The only panto role he’s turned down is Cinderella, because he doesn’t like the ugly sisters. “Dames are not evil, dames are not horrible.”
“Panto is never cruel,” he insists. “It’s very, very easy to humiliate people, and it is a tough line to tread.” Even during the obligatory audience participation, he makes sure the ‘victims’ keep their dignity.
“The minute they come on stage you know they accept the situation. It’s like a little contract, without it actually being one. If they’ve not been dragged on to the stage, that means you can have fun with them. If they have no hair, or they’re a little portly, you might mention that. But you wouldn’t ask what they do and then belittle them for their job.” Though tax men and estate agents might get a gentle hiss, he admits.
‘Panto is never cruel. It’s easy to humiliate people and it’s a tough line to tread’
Rowe is a perfectionist about his clown-style make-up, which he does himself. “That 20 minutes is part of my process. I always say it’s when I let her out. She spends most of the year in her cage, railing against the bars because I close her off. It’s not quite ‘method’, but I summon her up give her free rein. Once she goes, she goes… though obviously it’s me, I don’t have a split personality,” he chuckles. He never walks about in public in his dress and make-up in order to preserve the mystique.
There’s no doubt panto is an extreme physical workout. There’s singing, dancing, acting, improv. And Rowe is the master of ceremonies: “I’m like the captain of the ship.” You can’t fake the smile – even when you’re bone-crushingly tired, he stresses. The Empire is a big house, with 1,400 seats – “my cardio definitely goes up”, says Rowe. As it gets closer to the run “I dampen down my external energy, because I know I’ve got to get through those six weeks of performing. I can’t be partying”.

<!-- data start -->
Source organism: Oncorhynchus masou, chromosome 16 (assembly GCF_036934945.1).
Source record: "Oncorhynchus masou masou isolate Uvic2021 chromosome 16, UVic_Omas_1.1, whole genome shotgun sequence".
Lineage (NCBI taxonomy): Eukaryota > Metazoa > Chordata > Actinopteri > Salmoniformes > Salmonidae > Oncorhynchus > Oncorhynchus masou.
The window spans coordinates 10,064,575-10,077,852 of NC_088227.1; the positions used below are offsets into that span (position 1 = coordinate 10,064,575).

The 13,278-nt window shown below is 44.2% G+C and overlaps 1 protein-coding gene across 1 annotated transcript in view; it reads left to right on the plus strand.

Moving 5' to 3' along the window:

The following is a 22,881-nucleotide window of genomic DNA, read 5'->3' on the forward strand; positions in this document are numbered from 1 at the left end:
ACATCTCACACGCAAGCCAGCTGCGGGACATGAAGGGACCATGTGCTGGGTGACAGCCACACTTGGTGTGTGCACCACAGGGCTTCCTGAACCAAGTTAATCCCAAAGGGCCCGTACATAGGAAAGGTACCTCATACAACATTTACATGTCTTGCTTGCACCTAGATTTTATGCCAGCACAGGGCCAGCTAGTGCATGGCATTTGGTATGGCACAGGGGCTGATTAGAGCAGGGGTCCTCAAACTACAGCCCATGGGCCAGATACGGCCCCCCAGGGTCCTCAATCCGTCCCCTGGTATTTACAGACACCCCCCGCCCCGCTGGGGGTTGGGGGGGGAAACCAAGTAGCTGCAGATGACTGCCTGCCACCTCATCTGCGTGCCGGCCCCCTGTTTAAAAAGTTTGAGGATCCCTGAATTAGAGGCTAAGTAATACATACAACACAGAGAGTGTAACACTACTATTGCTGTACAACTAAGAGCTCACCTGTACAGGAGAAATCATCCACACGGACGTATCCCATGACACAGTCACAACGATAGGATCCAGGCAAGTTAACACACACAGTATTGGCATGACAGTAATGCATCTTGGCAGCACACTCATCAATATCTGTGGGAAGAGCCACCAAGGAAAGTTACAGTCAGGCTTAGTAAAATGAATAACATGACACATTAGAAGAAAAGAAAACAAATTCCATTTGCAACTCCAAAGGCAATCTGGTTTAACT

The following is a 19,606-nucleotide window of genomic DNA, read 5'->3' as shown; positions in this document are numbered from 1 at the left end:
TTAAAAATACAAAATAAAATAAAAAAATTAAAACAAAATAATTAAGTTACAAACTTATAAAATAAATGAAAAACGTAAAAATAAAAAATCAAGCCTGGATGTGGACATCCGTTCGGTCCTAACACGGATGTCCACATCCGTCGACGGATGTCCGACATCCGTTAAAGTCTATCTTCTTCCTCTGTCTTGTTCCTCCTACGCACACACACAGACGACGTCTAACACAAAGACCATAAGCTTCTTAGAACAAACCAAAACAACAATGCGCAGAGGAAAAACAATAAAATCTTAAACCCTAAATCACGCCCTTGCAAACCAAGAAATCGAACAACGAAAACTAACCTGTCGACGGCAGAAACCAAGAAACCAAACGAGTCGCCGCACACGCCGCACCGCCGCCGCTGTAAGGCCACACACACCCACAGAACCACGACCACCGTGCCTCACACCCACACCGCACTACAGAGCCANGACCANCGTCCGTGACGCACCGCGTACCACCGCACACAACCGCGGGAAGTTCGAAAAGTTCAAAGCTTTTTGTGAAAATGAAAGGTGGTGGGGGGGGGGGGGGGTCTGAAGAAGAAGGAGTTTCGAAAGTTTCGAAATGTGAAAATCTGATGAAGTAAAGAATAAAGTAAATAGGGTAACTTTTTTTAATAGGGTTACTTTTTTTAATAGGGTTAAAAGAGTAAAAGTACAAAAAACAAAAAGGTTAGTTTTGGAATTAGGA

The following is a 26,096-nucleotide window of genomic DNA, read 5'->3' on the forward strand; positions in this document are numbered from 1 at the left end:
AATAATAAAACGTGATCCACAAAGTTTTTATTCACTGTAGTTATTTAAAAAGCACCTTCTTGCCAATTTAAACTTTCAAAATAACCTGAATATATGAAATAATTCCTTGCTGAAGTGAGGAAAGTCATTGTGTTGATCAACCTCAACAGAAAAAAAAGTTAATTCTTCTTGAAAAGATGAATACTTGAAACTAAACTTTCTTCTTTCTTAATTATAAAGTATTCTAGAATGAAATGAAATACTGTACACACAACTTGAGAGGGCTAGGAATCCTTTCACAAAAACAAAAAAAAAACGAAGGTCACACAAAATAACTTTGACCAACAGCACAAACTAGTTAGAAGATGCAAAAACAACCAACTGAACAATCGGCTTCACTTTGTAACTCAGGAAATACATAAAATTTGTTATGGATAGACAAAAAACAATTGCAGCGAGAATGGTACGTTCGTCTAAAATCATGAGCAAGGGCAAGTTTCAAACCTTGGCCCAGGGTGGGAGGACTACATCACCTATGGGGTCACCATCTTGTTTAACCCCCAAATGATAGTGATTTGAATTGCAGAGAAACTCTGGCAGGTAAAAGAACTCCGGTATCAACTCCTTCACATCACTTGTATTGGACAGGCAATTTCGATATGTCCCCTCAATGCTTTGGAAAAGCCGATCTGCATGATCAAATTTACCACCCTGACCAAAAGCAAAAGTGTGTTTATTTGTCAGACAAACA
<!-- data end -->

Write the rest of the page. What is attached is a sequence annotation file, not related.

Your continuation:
Christmas itself is a precious day off, so he may spend it alone watching television, with a turkey in the oven and a few glasses of Prosecco. “I have a lot of friends who invite me over, which I’m so grateful for, but sometimes I wake up on Christmas morning and the last thing I want to do is go anywhere.”
What was your first non-theatre job?
I worked at a Warburtons bakery.
What was your first professional theatre job?
After Guildhall, I went to Sheffield’s Crucible Theatre in 1986 and worked on Carmen Jones, directed by Stephen Pimlott.
What’s your next job?
Playing Badger in a new hip-hop musical reworking of The Wind in the Willows, from the award-winning Metta Theatre. And then Blues in the Night at the Kiln with Sharon D Clarke, directed
by Susie McKenna.
What do you wish someone had told you when you were starting out?
You don’t lose your puppy fat, or you’re not always going to enjoy it.
Who or what was your biggest influence?
In pantomime: Nigel Marland. In theatre: great performances from people like Henry Goodman and Judi Dench.
What’s your best advice for auditions?
Know the work, be confident and be yourself.
If you hadn’t been an actor, what would you have done?
Worked for Warburtons.
Do you have any theatrical superstitions or rituals?
All of them. Don’t whistle on stage, don’t swear in the dressing room…